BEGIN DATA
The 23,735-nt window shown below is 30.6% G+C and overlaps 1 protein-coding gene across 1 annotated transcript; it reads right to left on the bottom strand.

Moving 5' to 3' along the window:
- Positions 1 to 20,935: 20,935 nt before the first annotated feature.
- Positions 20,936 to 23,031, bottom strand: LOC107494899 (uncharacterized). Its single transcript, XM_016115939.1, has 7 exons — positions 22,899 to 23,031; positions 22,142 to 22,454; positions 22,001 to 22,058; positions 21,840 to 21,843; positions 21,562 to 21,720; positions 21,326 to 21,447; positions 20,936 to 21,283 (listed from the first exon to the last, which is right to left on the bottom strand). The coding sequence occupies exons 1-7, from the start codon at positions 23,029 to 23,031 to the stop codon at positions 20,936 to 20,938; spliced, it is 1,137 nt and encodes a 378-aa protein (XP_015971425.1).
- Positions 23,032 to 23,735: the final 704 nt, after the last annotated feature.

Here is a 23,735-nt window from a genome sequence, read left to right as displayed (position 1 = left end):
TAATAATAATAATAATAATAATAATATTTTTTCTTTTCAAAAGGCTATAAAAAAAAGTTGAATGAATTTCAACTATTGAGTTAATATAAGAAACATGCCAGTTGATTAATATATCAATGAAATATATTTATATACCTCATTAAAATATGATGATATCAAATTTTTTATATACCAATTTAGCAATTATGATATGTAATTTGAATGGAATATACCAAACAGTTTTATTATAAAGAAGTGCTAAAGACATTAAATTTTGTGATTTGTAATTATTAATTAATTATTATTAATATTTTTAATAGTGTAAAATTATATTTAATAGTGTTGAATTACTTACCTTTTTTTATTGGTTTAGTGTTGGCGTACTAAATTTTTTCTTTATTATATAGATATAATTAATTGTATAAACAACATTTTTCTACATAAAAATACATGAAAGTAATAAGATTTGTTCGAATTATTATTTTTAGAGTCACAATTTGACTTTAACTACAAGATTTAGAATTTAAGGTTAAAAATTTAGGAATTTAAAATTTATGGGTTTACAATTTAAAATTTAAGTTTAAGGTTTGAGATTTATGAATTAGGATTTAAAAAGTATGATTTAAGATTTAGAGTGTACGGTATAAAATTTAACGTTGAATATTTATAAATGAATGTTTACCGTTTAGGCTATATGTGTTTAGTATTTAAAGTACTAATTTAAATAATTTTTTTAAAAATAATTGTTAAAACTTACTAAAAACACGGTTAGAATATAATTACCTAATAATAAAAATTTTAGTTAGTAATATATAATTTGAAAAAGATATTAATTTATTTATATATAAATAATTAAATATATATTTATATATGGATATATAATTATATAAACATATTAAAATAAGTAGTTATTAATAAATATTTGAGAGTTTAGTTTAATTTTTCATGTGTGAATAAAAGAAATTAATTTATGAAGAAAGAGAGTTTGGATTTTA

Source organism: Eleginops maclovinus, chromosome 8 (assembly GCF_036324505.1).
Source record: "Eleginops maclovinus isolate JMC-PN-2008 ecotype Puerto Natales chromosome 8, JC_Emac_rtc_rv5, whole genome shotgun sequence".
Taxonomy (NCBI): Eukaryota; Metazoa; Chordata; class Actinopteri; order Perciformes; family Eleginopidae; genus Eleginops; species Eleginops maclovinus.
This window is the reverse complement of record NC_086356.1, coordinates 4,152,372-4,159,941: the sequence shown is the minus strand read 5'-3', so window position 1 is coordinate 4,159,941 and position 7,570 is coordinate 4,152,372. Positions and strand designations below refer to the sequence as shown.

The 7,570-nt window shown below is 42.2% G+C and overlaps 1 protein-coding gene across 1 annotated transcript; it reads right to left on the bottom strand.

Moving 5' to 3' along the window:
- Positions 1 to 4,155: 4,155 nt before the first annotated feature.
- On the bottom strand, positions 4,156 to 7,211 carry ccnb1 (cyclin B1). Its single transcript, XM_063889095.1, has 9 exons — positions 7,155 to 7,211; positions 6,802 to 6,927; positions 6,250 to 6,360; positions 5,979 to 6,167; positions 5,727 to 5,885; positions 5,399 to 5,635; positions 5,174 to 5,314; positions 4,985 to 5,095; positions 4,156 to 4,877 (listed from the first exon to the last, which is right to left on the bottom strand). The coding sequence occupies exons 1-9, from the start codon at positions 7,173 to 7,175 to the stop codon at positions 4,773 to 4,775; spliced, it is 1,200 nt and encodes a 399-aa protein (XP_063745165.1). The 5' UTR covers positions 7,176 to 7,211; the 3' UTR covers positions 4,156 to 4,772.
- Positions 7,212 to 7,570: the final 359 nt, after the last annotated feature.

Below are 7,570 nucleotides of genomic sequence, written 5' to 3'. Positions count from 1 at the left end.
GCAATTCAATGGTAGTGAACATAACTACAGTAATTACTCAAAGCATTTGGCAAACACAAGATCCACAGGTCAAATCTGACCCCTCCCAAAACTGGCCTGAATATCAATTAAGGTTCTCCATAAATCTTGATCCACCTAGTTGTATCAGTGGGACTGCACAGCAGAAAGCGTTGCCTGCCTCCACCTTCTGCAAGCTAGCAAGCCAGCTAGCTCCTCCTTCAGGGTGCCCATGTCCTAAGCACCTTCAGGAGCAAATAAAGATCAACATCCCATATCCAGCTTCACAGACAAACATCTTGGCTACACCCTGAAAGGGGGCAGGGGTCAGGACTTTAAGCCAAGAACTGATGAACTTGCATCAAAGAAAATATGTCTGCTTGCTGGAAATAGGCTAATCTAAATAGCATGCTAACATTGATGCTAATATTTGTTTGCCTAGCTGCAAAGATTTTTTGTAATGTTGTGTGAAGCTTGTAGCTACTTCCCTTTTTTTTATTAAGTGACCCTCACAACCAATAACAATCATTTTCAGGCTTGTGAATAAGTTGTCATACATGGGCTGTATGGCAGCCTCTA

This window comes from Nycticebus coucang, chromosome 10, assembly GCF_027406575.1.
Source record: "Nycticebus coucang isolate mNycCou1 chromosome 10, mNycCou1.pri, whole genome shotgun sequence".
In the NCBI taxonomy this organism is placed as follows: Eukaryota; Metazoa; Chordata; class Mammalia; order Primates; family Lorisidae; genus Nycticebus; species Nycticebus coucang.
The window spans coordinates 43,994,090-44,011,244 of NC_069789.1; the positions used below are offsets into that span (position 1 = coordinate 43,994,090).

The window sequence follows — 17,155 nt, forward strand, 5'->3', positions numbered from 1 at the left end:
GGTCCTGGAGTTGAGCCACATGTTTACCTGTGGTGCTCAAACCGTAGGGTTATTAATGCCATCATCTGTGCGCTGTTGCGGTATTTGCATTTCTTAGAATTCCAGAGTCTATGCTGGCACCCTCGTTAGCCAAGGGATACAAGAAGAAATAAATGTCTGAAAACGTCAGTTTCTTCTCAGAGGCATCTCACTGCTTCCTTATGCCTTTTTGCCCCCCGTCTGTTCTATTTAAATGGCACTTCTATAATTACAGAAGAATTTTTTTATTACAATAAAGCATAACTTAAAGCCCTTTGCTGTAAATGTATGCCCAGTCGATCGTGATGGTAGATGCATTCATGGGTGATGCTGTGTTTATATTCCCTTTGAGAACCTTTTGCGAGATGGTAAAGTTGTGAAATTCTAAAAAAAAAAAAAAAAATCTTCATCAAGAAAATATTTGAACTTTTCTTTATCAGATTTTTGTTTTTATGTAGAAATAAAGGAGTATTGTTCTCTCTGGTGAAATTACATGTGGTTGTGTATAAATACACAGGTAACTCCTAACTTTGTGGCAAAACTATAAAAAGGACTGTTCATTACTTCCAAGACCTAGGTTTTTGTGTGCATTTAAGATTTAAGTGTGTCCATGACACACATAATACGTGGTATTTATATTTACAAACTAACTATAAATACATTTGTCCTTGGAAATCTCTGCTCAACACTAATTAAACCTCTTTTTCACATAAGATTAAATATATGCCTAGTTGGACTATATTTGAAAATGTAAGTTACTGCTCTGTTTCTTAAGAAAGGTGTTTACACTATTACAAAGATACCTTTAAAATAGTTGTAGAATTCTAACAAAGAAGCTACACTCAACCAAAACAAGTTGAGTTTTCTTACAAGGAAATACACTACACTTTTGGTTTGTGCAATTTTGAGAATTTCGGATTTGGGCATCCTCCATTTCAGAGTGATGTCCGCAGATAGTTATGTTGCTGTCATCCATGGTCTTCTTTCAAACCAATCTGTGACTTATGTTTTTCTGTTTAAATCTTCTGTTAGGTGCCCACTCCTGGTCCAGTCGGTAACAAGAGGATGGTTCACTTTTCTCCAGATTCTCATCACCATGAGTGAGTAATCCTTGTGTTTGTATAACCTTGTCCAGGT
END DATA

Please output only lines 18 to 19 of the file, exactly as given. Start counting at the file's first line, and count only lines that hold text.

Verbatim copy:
GCAATTCAATGGTAGTGAACATAACTACAGTAATTACTCAAAGCATTTGGCAAACACAAGATCCACAGGTCAAATCTGACCCCTCCCAAAACTGGCCTGAATATCAATTAAGGTTCTCCATAAATCTTGATCCACCTAGTTGTATCAGTGGGACTGCACAGCAGAAAGCGTTGCCTGCCTCCACCTTCTGCAAGCTAGCAAGCCAGCTAGCTCCTCCTTCAGGGTGCCCATGTCCTAAGCACCTTCAGGAGCAAATAAAGATCAACATCCCATATCCAGCTTCACAGACAAACATCTTGGCTACACCCTGAAAGGGGGCAGGGGTCAGGACTTTAAGCCAAGAACTGATGAACTTGCATCAAAGAAAATATGTCTGCTTGCTGGAAATAGGCTAATCTAAATAGCATGCTAACATTGATGCTAATATTTGTTTGCCTAGCTGCAAAGATTTTTTGTAATGTTGTGTGAAGCTTGTAGCTACTTCCCTTTTTTTTATTAAGTGACCCTCACAACCAATAACAATCATTTTCAGGCTTGTGAATAAGTTGTCATACATGGGCTGTATGGCAGCCTCTA

This window comes from Nycticebus coucang, chromosome 10, assembly GCF_027406575.1.